Our two weeks of freedom before the start of school got off to a rocky start after we missed our bus, but some bus drivers from Pullman going to Temuco, almost to Villarrica, took pity on us and ushered us on. We watched the sun rise in Temuco as we waited fifteen minutes for the bus to Villarrica, and smalling town in la Región de Los Lagos on the shore of lake Villarrica and in the shadow of the still-active-and-smoking Volcán Villarrica (notice the trend, anyone?). The smaller, more touristy town of Pucón is more central for various activities in the area, but Villarrica felt less artificial (and had the reputation of costing less), and Pucón was a gorgeous, half-hour busride away along the side of the lake.
The hostel was a charming little place owned by some Swiss bicyclists that retired from cycling around the world and settled in the Andes (home-made bread every morning!), and we met some fellow travelers there, including a girl from Washington that had gotten some scholarship that paid for her to travel around the world for 8 months, and a Belgian cycling through the country (hard-core!). We walked around the lake some, all blackish volcanic sand and rock, but picturesque, went rafting for the first time (well, my first time) and managed not to maim ourselves, hiked around Parque Nacional Huerquehue to see some more lakes and massive waterfalls, then said goodbye to good bread and headed to Valdivia.
Unfortunately for Valdivia, Villarrica was a difficult act to follow, and in retrospect we would have spent fewer days there. It´s known as a former German colony-type city on the river near the ocean, but there wasn´t much of a "cute historical German town" atmosphere. It was also flooded with other Chilean/extranjero tourists, which meant the housing was a hassle: the first place lost our reservations and chided us for not calling several times to confirm, and while the place she found for us, a little cabaña in the backyard of a strange old lady with obnoxious dogs, was relatively cheap, the old woman argued that we hadn´t been clear we were staying for two nights (this after about a fifteen minute conversation of clarification of that fact) and tried double the price on us. We did hang out with some Chileans, though...I know a little more about rugby and Chilean rock. Plus there were sea lions in the river. Could have watched them all day.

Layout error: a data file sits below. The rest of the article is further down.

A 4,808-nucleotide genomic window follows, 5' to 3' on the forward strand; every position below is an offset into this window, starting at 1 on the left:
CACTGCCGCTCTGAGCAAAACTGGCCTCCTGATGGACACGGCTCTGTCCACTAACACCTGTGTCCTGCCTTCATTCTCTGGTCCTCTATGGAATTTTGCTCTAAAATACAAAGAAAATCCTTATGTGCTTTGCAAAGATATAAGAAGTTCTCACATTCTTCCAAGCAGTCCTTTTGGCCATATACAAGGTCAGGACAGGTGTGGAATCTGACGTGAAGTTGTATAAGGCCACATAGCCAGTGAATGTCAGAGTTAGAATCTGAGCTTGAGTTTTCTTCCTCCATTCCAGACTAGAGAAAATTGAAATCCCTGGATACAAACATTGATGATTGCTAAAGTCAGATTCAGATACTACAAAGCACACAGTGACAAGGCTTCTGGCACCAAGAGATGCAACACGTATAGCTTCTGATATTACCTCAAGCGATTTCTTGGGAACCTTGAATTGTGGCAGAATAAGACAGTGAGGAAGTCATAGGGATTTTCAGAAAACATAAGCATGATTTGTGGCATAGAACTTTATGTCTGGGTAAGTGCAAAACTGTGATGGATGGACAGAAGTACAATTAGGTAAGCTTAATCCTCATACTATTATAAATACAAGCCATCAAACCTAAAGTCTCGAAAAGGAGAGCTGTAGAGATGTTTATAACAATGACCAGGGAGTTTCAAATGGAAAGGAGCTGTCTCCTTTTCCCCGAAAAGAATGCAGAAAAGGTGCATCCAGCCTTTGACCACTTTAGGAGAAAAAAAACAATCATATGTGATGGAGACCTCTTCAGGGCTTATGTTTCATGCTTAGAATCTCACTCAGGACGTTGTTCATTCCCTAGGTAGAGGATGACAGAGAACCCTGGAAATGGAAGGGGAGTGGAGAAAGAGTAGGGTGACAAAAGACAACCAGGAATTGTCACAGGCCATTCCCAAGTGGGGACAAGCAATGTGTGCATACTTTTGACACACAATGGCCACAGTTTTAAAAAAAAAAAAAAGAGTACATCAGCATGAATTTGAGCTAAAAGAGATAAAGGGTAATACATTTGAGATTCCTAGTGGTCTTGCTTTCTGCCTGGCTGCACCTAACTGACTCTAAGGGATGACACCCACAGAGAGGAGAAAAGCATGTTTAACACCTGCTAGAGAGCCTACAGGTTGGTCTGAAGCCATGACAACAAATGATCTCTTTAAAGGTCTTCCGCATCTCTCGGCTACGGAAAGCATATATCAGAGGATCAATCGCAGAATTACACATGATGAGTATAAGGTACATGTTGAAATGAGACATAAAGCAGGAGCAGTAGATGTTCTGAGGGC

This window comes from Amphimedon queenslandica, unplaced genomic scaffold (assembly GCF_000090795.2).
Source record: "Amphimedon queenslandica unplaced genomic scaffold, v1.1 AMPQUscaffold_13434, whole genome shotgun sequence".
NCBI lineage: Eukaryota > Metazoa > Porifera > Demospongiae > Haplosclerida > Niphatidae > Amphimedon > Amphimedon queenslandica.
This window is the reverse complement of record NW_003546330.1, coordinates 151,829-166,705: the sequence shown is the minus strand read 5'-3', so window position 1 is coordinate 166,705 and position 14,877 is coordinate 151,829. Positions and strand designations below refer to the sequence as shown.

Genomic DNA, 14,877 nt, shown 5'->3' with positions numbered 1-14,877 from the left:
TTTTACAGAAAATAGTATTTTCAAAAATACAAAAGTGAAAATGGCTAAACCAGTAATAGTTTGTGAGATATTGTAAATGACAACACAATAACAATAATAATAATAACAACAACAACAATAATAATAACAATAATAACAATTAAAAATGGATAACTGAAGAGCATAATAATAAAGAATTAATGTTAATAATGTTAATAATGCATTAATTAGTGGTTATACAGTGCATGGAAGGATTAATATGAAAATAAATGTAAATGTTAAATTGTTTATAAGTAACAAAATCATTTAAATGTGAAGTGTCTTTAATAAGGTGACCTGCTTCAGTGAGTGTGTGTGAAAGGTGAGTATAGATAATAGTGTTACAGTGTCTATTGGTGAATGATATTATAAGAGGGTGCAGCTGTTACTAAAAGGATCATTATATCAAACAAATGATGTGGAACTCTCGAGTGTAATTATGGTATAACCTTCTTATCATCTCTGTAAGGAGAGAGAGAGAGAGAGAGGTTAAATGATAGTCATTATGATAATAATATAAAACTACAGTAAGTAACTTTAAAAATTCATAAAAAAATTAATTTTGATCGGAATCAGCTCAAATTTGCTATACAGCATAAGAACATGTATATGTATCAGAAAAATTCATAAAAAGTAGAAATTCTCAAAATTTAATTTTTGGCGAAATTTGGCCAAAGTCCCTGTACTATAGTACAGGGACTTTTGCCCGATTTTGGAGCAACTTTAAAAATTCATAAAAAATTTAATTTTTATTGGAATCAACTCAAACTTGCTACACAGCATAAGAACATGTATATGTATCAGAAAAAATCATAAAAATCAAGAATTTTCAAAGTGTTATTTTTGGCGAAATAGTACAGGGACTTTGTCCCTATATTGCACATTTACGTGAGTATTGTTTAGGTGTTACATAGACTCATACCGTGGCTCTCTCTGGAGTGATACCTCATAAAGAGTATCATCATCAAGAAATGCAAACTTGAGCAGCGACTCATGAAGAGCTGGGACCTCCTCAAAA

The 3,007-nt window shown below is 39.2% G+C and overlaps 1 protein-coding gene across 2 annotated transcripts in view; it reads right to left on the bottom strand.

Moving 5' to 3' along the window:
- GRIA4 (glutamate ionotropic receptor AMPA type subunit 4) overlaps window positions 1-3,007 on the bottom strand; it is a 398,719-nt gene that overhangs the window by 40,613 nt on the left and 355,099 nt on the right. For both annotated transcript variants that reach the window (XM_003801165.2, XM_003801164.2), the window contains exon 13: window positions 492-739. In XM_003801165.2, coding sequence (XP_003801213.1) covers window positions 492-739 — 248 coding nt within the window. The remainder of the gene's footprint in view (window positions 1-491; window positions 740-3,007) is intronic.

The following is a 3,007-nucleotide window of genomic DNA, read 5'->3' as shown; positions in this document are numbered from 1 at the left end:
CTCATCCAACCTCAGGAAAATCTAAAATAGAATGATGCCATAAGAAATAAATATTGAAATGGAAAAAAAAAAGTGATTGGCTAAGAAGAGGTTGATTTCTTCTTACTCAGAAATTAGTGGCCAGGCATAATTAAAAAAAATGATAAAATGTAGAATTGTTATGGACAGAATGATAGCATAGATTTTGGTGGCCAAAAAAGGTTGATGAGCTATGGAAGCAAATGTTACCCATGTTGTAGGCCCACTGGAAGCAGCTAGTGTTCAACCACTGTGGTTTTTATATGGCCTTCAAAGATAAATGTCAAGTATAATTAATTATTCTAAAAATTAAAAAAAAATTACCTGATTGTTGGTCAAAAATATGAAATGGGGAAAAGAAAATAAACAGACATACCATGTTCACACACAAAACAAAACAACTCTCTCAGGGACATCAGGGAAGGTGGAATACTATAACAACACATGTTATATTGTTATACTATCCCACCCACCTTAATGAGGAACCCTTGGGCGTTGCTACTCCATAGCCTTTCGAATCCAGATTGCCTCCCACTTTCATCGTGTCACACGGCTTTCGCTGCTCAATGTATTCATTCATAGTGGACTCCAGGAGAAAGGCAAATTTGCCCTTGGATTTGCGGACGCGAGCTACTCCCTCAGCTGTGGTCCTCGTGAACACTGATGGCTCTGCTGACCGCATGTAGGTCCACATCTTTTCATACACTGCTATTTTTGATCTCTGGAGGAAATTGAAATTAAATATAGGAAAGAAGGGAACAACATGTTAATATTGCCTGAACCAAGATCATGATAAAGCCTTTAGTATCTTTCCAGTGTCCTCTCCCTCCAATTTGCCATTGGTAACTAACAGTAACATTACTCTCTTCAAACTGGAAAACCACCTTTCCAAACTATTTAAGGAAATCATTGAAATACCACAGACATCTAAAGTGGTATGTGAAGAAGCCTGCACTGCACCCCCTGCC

We´re all sick of Chilean food, which is either expensive restaurant-fare or various types of meat sandwiches, and started cooking for ourselves. Apparently Chilean per capita consumption of bread is second only to Germany, and it gets old fast. Green beans never tasted so good.
Then to the mystical island of Chiloe, which, despite some changed plans, is my favorite stop so far...much less crowded, and supposedly there are at least 400 varieties of potato, of which I want to try at least 150. We made plans to stay in the tiny campo town of Tenaún with a family, but a missed buss in Valdivia meant we missed the last rural bus there from Castro. Our staying in Castro, however, worked out for the best when one girl, who´d had a sore throat the day before, went downhill in the morning. We spent the morning at the emergency room, the only place open in a small town on a Sunday and literally the slowest entity ever, then let her rest as we wandered around the town and along the coast.
Next Ancud (a penguin colony), then back to Santiago by my birthday...I´m looking forward to a washing machine.